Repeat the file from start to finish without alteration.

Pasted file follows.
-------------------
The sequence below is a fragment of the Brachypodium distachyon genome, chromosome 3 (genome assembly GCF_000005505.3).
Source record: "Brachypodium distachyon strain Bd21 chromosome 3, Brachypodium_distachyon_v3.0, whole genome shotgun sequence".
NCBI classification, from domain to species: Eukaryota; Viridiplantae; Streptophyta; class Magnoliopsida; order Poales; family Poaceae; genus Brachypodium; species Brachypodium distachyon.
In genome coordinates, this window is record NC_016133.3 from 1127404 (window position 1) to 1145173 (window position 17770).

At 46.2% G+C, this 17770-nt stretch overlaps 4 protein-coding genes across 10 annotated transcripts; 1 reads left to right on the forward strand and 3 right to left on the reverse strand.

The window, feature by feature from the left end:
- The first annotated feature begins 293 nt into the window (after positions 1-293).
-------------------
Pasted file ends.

The sequence below is a fragment of the Brachypodium distachyon genome, chromosome 3 (genome assembly GCF_000005505.3).
Source record: "Brachypodium distachyon strain Bd21 chromosome 3, Brachypodium_distachyon_v3.0, whole genome shotgun sequence".
NCBI classification, from domain to species: Eukaryota; Viridiplantae; Streptophyta; class Magnoliopsida; order Poales; family Poaceae; genus Brachypodium; species Brachypodium distachyon.
In genome coordinates, this window is record NC_016133.3 from 1127404 (window position 1) to 1145173 (window position 17770).

At 46.2% G+C, this 17770-nt stretch overlaps 4 protein-coding genes across 10 annotated transcripts; 1 reads left to right on the forward strand and 3 right to left on the reverse strand.

The window, feature by feature from the left end:
- The first annotated feature begins 293 nt into the window (after positions 1-293).